Beyond sustainability clichés – Times of Oman – Toys Matrix

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There has been a considerable focus on social responsibility, as well as on the establishment of the In-Country Value Strategy by the Ministry of Energy and Minerals, earlier called Ministry of Oil and Gas between 2013 and 2020. Have these efforts succeeded in achieving their stated goals?
Sustainability is a bigger umbrella that encompasses social responsibility and in-country value. Therefore, the concept of social responsibility cannot be directly substituted for sustainability. Sustainability has become an important global trend, especially in the environmental field.
To understand sustainability in more detail in our local context in Oman, we need to distinguish between two terms:  in-country value (ICV) and added value as they are two different concepts that have been used interchangeably in Oman.
In moving from one stage of development to another, we need to keep pace with changes while ensuring the sustainability of our efforts. We have seen many efforts exerted by different bodies such as the donations of oil companies and family firms’ funds. How effective are these efforts? We can measure their success by the social and economic return they have created in the community. Have they targeted priorities or sub-goals? Can we structure these charities and donations in a better and more efficient way?
There is also a considerable difference between social responsibility, charity, and donations. Companies may try to improve their reputation through marketing campaigns, or via the construction of service buildings for citizens. (See Ann Al-Kindi’s article ‘Towards Responsible Social Responsibility’ in Oman Newspaper, June 9, 2018). This does not mean that we lack professional practices in the field of social responsibility. This broad field overlaps with charities, and in the past, this overlap has led to some confusion of concepts and evasion of responsibility by institutions.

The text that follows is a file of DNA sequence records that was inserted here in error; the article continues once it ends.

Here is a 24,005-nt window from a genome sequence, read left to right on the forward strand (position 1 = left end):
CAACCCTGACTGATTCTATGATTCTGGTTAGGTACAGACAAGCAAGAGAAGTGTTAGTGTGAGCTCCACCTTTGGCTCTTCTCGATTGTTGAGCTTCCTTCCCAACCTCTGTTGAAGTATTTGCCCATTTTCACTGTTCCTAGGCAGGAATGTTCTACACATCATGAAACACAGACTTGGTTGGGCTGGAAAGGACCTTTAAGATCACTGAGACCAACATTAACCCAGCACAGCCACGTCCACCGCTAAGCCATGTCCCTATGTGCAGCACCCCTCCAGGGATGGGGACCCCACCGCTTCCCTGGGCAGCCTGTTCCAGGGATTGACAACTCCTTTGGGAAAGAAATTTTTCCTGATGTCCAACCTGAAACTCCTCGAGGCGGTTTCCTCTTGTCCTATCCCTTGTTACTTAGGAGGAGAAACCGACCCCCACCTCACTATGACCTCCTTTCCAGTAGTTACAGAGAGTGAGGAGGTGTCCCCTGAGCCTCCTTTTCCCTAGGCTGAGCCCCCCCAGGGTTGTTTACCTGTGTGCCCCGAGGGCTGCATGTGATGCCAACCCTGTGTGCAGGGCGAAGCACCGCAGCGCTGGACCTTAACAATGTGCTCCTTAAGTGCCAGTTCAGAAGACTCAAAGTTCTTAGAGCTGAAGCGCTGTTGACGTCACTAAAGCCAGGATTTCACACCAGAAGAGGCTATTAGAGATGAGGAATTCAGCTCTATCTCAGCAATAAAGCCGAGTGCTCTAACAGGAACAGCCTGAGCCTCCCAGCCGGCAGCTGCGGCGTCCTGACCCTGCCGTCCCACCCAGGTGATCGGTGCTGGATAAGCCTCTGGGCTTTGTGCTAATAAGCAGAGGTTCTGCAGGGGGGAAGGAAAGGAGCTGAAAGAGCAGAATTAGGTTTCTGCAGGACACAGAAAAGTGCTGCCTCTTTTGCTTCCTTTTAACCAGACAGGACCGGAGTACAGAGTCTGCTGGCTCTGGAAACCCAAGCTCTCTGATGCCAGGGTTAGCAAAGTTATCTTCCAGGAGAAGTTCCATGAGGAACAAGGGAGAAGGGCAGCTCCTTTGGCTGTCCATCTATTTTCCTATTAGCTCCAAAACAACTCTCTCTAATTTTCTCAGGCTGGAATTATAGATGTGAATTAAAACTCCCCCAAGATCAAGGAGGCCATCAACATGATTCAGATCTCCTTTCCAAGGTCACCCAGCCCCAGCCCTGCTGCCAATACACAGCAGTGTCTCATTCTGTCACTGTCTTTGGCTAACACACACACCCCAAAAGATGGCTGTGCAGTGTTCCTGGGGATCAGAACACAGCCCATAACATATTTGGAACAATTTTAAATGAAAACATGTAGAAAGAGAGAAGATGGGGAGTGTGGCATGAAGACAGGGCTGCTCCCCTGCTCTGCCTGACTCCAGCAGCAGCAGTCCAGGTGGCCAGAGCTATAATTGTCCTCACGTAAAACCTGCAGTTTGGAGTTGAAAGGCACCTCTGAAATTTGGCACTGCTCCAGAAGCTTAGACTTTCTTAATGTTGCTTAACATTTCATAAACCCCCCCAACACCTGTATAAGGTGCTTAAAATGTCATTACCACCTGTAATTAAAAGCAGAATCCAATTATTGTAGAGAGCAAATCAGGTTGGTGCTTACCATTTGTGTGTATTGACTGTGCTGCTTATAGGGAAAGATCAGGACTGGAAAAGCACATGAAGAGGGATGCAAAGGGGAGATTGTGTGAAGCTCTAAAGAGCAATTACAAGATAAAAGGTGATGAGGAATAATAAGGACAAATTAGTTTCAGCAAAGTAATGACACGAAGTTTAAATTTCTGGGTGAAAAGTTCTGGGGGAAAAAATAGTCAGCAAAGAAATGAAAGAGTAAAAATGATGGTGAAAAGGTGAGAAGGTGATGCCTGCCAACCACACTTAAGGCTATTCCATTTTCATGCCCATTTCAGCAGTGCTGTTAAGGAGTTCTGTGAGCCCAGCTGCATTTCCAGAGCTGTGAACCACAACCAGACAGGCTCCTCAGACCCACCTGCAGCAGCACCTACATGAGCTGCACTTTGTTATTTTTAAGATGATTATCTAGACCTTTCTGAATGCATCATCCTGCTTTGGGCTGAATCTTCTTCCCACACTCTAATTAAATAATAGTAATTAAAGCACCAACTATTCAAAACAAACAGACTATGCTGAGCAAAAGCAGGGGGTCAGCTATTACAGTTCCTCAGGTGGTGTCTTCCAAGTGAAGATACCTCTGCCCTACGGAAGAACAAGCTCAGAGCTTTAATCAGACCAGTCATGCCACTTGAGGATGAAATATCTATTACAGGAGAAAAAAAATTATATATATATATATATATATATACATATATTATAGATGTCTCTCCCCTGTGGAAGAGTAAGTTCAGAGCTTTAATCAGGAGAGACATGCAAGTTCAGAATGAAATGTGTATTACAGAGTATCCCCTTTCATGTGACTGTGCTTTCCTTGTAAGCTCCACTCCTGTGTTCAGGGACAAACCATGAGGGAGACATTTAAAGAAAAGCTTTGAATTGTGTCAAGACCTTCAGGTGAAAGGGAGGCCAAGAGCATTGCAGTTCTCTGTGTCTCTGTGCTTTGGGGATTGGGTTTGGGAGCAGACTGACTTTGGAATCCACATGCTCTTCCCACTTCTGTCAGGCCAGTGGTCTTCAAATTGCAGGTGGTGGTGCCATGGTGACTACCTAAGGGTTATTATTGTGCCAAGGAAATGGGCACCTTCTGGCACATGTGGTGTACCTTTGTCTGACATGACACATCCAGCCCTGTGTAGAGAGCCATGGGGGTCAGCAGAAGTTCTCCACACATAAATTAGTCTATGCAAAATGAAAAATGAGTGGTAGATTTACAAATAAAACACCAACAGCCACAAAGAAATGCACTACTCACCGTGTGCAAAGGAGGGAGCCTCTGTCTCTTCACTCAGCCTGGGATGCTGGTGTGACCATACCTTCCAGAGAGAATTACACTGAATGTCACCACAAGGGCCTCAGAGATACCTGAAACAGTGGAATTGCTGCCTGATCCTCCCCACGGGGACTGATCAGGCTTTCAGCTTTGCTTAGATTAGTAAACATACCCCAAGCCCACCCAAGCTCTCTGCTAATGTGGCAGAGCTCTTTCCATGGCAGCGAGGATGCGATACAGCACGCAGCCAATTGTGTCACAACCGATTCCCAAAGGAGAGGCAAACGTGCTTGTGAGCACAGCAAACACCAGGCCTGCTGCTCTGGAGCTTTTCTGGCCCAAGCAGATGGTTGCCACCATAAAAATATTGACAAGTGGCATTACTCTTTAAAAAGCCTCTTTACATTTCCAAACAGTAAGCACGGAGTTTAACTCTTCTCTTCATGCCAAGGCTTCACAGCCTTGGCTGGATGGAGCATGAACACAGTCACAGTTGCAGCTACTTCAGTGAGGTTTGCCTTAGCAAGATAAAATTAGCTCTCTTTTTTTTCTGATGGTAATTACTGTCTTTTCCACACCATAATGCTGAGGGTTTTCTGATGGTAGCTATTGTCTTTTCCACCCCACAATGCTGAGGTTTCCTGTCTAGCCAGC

Who sets the priorities of social responsibility? Should institutions meet with social responsibility specialists to discuss urgent priorities? How do institutions determine the most important priorities for them? Is social responsibility strictly a social issue, or is it an economic one as well?
The situation of charitable associations needs to be scrutinised in more detail in order to measure their level of development. Many of these charities have female leaders. Some of the charitable organisations need to increase their professionalism, as efforts are often repeated by different organisations, leading to a waste of time and resources. For example, the Oman Charitable Organisation (OCO), established 25 years ago, needs to keep pace with current developments and find sustainable sources of funding.
It is necessary to identify strategic priorities and build capabilities in the field of sustainability. We constantly hear private institutions complaining about the lack of required skills in their employees. Have they taken any steps to remedy this problem?